This article was first published by The Times of Israel and is re-posted with permission.
Fire hydrants exist to save lives in case of a conflagration, but they also moonlight — when they malfunction — as a source of gushing water for children to splash around and cool off in during the summer.
Israeli firm HydrantTech aims to stem that deluge, though, with a smart device it developed for fire hydrants that alerts authorities to leaks, water theft or malicious attempts to penetrate a water supply.
“In Chicago alone, some 5 million gallons of water daily” is lost to open fire hydrants or illegal use, said Dovik Barkay, the CEO of the Ramat Yishai-based firm, citing Commissioner Debra Shore of the Metropolitan Reclamation District of Greater Chicago. That costs the city some $9 million a year, he said.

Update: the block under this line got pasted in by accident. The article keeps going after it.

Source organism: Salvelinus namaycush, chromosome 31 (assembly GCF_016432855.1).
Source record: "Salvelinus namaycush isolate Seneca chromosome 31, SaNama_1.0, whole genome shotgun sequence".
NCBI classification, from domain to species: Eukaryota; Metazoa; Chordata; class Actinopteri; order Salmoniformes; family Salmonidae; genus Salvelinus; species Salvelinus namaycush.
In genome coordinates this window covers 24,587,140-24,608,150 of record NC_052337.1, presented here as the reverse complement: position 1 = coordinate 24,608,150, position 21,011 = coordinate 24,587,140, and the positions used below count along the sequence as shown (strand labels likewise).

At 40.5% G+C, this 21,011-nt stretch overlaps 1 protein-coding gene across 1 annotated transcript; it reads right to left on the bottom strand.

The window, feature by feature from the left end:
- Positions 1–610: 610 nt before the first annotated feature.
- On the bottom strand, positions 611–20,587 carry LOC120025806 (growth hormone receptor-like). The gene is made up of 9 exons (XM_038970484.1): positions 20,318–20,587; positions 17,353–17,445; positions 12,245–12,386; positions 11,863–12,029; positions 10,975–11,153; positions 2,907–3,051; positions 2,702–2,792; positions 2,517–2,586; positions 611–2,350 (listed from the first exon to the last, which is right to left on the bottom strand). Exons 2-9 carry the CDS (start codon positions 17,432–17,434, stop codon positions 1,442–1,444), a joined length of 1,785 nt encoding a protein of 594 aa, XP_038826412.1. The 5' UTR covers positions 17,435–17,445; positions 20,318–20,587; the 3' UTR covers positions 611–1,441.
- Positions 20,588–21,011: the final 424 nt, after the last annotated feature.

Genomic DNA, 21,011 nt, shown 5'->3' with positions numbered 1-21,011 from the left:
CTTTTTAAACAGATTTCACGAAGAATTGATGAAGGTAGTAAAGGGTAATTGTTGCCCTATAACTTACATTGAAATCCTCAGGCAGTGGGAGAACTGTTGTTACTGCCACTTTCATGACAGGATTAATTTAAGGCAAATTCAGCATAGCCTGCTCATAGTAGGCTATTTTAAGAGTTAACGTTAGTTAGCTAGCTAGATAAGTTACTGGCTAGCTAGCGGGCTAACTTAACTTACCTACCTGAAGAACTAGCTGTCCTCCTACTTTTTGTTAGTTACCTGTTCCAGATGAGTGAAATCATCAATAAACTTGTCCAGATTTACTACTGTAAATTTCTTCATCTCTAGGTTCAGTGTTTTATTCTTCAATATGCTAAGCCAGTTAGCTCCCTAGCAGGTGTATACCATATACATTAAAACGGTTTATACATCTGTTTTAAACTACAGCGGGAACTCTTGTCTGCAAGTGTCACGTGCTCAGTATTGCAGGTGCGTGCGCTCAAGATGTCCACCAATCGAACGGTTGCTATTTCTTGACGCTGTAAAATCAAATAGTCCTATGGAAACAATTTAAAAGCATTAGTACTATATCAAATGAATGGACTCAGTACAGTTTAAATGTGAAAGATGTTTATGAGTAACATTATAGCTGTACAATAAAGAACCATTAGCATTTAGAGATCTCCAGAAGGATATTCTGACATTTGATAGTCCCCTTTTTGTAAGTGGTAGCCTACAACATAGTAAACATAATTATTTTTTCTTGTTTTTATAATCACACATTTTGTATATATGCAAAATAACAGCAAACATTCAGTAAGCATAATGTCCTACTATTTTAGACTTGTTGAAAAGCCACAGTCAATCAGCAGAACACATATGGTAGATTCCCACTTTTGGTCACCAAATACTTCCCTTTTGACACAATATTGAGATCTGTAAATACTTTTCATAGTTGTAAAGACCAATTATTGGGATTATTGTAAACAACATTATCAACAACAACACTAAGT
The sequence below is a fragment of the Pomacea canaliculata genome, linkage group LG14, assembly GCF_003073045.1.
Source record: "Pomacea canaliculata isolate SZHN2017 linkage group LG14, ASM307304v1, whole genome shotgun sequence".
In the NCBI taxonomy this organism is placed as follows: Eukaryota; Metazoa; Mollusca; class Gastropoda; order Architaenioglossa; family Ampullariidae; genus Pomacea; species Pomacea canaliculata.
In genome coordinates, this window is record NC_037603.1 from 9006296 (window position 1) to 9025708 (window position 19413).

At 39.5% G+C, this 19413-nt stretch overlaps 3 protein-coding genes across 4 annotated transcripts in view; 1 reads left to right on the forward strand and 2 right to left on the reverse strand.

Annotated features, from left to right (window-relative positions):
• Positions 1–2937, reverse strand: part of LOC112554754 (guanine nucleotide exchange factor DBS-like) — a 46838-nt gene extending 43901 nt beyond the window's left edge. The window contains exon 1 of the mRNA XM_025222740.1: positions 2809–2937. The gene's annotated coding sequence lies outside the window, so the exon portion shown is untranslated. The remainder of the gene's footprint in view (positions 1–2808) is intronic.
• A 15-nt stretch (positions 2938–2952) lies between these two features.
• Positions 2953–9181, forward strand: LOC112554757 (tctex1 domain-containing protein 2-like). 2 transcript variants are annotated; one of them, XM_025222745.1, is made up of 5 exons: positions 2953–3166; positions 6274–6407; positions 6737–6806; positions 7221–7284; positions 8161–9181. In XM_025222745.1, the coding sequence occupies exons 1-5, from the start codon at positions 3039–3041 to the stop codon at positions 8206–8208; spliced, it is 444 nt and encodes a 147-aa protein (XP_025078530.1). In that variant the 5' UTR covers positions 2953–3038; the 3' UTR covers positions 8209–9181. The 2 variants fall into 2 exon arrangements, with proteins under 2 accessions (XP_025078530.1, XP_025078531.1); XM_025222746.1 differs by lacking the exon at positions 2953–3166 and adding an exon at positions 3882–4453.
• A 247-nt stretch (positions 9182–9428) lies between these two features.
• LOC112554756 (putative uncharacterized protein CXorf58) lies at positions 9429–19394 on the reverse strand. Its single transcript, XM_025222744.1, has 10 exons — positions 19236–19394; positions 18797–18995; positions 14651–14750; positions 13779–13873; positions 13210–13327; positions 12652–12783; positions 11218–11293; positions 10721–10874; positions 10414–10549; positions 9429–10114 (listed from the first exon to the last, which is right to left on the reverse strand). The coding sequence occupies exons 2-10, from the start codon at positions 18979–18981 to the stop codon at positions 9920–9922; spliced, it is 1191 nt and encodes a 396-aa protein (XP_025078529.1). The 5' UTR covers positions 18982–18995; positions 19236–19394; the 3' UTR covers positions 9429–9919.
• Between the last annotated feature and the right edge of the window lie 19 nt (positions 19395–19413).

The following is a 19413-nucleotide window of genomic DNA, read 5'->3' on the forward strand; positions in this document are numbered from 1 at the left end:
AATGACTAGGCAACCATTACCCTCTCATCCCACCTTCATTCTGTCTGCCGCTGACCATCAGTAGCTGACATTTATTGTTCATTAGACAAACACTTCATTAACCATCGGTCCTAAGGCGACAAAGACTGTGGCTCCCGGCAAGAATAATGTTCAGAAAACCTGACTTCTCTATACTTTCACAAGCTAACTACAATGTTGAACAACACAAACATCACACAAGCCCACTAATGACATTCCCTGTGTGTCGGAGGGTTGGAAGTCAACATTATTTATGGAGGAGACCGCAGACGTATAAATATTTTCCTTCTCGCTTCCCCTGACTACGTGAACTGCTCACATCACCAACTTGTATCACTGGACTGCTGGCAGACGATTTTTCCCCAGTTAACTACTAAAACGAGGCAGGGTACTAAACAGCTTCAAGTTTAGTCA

Barkay was displaying his technology at the Watec Israel event being held this week in Tel Aviv attended by thousands of visitors from around the globe, including India, Peru, and the Netherlands, who want to tap into water technologies being developed in the so-called Startup Nation
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